Our study found that the population of Asian ancestry had a higher prevalence of HU and/or gout risk alleles compared with the EUR population. Uric acid associated alleles found in the Asian subgroup were significantly different from the EUR population and were all considered HU and/or gout risk allele. These results could partially explain the differential prevalence of hyperuricemia and gout across different ethnic and racial groups based on their genetic makeup. Therefore, a discussion on the role of these various genes/alleles in developing HU and/gout is warranted.
ABCG2 gene encodes the ATP-Binding Cassette G-protein transporter located in the apical membrane in the proximal renal tubule, and it is also expressed in the gastrointestinal tract and liver. ABCG2 is a major urate excretion transporter. Genetic polymorphisms in the ABCG2 gene were reported to contribute to elevated urate levels leading to hyperuricemia and gout. The SNP rs2231142 G > T (Q131K) in ABCG2 is associated with increased urate levels in the presence of the T-allele. Therefore, individuals with the TT genotype are at high risk of HU and gout than GG counterparts. A recent study reported that T-allele presence is 3- times higher in East Asians than EUR. This suggests that East Asian populations are at higher risk for developing HU and gout.
Similarly, our findings showed that the prevalence of the T allele of the rs2231142 (G > T) was 9.4% in EUR, 45.8% in Filipinos, 27.7% in Koreans, and 25.6% in Japanese (Table 5). In our Korean cohort, however, the rs2231142 (G > T) deviated from the HWE (p = 0.0407) (Table 6). In the Native Hawaiian and Pacific Islander (NHPI) subgroups, the frequencies of the T allele of the rs2231142 (G > T) were 31.1%, 17.6%, and 12.7% in Samoan, Marshallese, and Native Hawaiian subgroups, respectively. The genetic polymorphism rs22131142 (G > T) in ABCG2 is significantly associated with urate levels and increased risk for HU and gout among different populations.[20–22] A study conducted in the Korean population showed that the rs22131142 G > T is strongly associated with gout risk (Odds ratio [OR] 3.32; 95% confidence interval [CI]: 2.11 to 5.20).Also, in a study of 6881 Koreans identified that the genetic polymorphism rs2231142 (G > T) was associated with increased SU levels (Effect size = 0.220, p = 2.06E-29). Consistent with our results, a previous study reported that the minor allele frequency (MAF) of the T risk allele of the genetic variant rs2231142 in ABCG2 was high in Japanese and Koreans compared to Caucasians (0.29, 0.28, vs. 0.11). Additionally, a meta-analysis conducted on a multi-ethnic cohort reported that the T allele of rs22131142 G > T in ABCG2 was strongly associated with HU and gout across populations, and the severity is affected by gender and ethnicity.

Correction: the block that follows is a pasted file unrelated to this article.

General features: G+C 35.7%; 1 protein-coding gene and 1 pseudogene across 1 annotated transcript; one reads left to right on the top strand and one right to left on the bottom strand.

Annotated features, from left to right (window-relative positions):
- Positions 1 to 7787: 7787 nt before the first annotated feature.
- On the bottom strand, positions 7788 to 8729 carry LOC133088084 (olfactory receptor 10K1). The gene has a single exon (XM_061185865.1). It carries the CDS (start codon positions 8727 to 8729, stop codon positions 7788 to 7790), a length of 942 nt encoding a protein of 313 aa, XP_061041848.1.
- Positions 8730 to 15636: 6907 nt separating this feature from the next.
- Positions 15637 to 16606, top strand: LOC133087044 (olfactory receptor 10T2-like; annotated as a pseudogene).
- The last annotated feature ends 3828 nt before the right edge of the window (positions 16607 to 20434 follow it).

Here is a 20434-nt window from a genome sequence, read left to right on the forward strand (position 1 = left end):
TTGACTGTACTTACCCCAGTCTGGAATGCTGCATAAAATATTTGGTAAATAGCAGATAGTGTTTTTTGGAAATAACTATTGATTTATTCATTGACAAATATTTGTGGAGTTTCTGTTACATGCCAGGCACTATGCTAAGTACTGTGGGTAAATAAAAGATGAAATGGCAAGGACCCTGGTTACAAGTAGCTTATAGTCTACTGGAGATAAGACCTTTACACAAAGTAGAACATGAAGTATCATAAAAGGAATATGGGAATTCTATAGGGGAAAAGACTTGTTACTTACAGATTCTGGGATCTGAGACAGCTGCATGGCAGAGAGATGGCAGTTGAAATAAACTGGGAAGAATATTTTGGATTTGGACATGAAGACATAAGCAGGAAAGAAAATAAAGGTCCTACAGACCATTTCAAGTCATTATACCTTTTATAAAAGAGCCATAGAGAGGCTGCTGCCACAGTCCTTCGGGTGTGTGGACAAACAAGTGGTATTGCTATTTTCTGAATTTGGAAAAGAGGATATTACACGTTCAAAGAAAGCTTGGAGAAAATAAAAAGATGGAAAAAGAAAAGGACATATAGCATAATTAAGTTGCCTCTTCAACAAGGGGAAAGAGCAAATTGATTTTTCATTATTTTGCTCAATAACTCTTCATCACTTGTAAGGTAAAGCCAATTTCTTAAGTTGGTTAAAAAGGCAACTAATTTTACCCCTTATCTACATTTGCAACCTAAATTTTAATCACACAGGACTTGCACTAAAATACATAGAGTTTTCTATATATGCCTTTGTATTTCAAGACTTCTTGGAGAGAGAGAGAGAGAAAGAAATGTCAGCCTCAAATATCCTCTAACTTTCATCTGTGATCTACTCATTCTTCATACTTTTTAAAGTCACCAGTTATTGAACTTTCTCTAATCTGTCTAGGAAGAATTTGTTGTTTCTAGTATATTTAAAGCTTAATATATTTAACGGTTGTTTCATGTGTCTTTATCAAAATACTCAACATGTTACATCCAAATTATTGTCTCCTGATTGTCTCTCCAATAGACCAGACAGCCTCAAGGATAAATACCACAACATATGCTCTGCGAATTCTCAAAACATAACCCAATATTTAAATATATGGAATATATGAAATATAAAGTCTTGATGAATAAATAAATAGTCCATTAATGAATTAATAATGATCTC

Overall, the genetic polymorphism rs2231142 (G > T) of the ABCG2 gene is considered the most significant gene polymorphism related to the increased risk of HU and/or gout in selected minorities compared with other risk alleles. Sun et al. studied the association between 11 genetic loci of which ABCG2 rs2231142 (G > T) was one of the genes associated with serum urate concentrations in the Chinese population. Also, Zhang et al. reported that the SNP rs2231142 of the ABCG2 gene was associated with hyperuricemia in the American population consisting of EUR Americans, African Americans, Mexican Americans, and Indian Americans. Our finding provides that the genetic variants in ABCG2 rs2231142 (G > T) may increase urate levels and gout risk in Asian, Native Hawaiian, and Pacific Islander subgroups compared to EUR.